The biggest fear of everyone in the NFT market is that the US Securities and Exchange Commission (SEC) will decide that non-fungible tokens (NFTs) are securities and start regulating them. They should get over it. NFTs are, of course, a type of security. Because of this, they are very powerful and show great promise.
Instead of trying to avoid SEC oversight, the NFT sector should accept this classification. It will happen and is a good thing, especially since the SEC is likely to regulate lightly once it knows more about how the NFT market works.
Brian Frye is a professor of law at the University of Kentucky and an NFT artist who works with ideas. This article is in Crypto 2023.
We couldn’t see that the art market was also a securities market because there were always things in the way. The art market is the market for art as an investment. Most people think that when you buy art, you’re also buying something else. Wrong. In reality, what you’re buying is a place in the artist’s catalogue raisonné, which is a list of all the works that the market says are theirs.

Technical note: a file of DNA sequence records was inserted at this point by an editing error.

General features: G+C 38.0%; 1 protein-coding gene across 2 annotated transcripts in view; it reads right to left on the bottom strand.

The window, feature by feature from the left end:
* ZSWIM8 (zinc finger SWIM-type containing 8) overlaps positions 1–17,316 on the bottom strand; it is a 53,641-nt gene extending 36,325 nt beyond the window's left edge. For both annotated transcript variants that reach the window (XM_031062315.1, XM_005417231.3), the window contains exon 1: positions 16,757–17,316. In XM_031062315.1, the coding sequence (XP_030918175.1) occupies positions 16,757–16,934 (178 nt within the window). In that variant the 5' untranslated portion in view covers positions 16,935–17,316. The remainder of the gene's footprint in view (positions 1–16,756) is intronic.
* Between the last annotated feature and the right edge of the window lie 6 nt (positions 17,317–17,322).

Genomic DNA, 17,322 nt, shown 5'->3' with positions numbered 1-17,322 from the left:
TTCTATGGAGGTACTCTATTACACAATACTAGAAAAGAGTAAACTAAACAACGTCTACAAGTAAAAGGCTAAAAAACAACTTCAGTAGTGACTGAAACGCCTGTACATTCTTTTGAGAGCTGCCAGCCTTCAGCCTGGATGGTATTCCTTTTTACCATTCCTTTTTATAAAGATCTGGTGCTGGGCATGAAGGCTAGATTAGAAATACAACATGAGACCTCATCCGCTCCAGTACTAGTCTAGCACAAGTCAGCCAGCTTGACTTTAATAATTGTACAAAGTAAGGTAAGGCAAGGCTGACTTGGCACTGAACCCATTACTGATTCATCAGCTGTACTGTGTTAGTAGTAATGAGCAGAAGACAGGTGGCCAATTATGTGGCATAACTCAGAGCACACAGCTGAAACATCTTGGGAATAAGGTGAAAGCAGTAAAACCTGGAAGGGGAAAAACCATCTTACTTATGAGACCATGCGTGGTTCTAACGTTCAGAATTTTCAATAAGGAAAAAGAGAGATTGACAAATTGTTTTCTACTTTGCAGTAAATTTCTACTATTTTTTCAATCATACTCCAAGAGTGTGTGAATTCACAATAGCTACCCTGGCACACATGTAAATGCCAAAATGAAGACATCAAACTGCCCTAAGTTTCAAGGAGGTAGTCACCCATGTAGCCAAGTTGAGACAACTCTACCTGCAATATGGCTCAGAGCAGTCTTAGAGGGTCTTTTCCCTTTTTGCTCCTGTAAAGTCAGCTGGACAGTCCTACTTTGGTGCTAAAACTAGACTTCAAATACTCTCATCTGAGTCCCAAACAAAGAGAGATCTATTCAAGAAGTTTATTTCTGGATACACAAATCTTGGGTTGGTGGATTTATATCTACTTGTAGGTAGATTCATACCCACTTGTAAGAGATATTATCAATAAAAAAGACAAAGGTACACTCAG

A dirty piece of canvas or a big lock is often used as a physical token that goes with the ledger entry. It doesn’t matter what is shown because the only important thing is the ledger entry. This is clear because, even though the object itself hasn’t changed, if the link between it and the ledger entry is broken, the object loses all of its value. In other words, the object just lets the ledger record be sold.
The NFT market works exactly the same way; it just gets rid of the item and lets collectors trade ledger entries directly instead of going through a middleman. That’s great, because it’s much harder and more expensive to trade fragile, expensive things. In Swiss art freeholds, collectors used to trade receipts for paintings. What a relief that they can now trade non-financial assets instead.
But getting rid of the art object forces us to think about how the NFT and art markets are different. We can call NFTs “uncanny” tokens because, as Freud said, they are a sign of the repressed coming back as the familiar becomes strange. Why do so many people feel weird about NFTs and the NFT market? because they make strange what everyone thought they knew about how art and the art market go together. Why would it cost collectors $1 million to digitize a receipt? They spend $1 million on a dirty canvas for the same reason: they want to get more money when they sell it.
So, what are you really buying when you buy a piece of art or an NFT? a piece of an artist’s “clout,” or more specifically, a small piece of the money that comes from the artist’s reputation. If the artist becomes well-known in the art world, you will be able to sell your art or NFT for more money. But your art or NFT will be worthless if it loses its popularity, just like any other bad investment.